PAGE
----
“What? Mike? No.” She decided in one sentence.
“Sure, Allie, deny it all you want, but I would think about that next you’re all alone in the car with that boy.”
“You’re stupid.” Allie smoothly replied with rolled eyes and a smirk. I walked beside her with an entertained look on my face. Walking awe, I looked around everywhere. Where did all of these people come from? I had never seen that many people around the same age in one hallway before. They all looked different. Some expressed themselves through an interesting amount of makeup and spike. Some were clad in sweats. Others wore outfits that looked as if they were painstakingly picked out the previous night. Yet, despite what they all looked like, they looked happy. “So, where to?” I asked, scanning to the halls.
“Well, my first class in Calculus.” she said and I laughed at her.
“This is going to be an interesting time. You may have forgotten, but I’m only in Geometry.” Despite my uneasiness, Allie shrugged off my dismay with a smile.
“It’s not like you actually have to do anything, Sam. And besides, I did warn you that you were going to come with me.” She draped her arm over me and gave me a quick squeeze before we drifted back into our meaningless small talk.
College Calculus. Allie led me to a seat beside hers, already busy chatting with her friends about some upcoming test. I took a moment to take in the “classroom”. It looked more like an auditorium. The glossy brown wood in nearly every seat was covered with a student, but from the seats I could see, they appeared to be chipped and old. We sat in the middle, towards the front, so I wasn’t able to see much of what was behind me. I just assumed it was more tired-looking college kids like my sister. The classroom had an interesting scent. Aromatic perfumes and colognes were mixing with the people who hadn’t bothered to put any on… or deodorant for that matter. I could feel a smile spread onto my face as the smell of coffee wafted into the room. My head immediately shot to the professor as I heard words come out of her mouth that I couldn’t quite make out. Groans erupted from the crowd of students as she wrote the key points to each chapter on the board. What’s the big deal? I heard the furious scribbles of pens on paper, replicating what was on the board to their papers. I looked at the board and my eyes widened as I actually read what was written. I miss Geometry. I thought shamelessly, thankful for still being middle school; the math wasn’t too hard.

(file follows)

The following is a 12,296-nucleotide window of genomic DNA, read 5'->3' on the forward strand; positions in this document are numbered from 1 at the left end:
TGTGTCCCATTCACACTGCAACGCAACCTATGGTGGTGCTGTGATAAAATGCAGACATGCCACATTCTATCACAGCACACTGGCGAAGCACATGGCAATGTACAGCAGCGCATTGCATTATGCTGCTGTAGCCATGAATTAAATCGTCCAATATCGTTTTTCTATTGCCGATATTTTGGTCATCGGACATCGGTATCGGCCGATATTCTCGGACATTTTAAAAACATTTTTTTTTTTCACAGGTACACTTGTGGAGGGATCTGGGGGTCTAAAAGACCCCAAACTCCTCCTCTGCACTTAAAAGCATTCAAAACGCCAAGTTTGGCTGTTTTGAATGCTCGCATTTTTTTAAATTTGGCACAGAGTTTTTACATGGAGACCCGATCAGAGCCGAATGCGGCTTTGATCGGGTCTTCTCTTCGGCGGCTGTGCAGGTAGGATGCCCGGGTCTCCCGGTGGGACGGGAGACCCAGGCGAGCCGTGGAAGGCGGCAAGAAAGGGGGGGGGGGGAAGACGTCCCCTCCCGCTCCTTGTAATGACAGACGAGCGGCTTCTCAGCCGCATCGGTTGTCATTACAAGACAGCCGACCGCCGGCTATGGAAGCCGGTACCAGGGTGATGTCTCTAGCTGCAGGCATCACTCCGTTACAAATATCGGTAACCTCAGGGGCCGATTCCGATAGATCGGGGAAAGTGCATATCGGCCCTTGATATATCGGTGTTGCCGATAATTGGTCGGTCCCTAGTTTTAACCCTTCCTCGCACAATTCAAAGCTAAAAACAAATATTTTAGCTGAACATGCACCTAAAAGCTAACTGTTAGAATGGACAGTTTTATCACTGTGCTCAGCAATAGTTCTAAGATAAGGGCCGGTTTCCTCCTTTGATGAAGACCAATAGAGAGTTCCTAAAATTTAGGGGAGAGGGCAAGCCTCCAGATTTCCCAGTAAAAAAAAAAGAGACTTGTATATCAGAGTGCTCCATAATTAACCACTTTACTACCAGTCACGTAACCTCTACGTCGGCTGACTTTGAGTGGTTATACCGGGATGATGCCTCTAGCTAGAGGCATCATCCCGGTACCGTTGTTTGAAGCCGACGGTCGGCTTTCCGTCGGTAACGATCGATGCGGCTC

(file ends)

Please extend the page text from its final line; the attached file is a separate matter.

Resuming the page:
As I looked around, I inwardly smiled to myself. Soon enough, I would be here. A college student. A big part of me was excited, though I still that small voice shouting at me. The small voice wanted to be a kid forever: stay little, live with my family. I glanced down again at my notebook. It was covered in meaningless scribbles. I looked over to Allie’s, noticing the sophisticated equations and numbers. Yet again I found myself smiling. The purple notebook laid on my desk seemed to remind me of my youth. My eyes were brought back to Allie. I should probably enjoy it before I find myself in my sister’s position: a young college student still trying to find herself.
She looked to me, a sweet smile on her face. She and all of the student were beginning to gather their things and exit the room.
“C’mon. Now let’s take a Nutrition test.”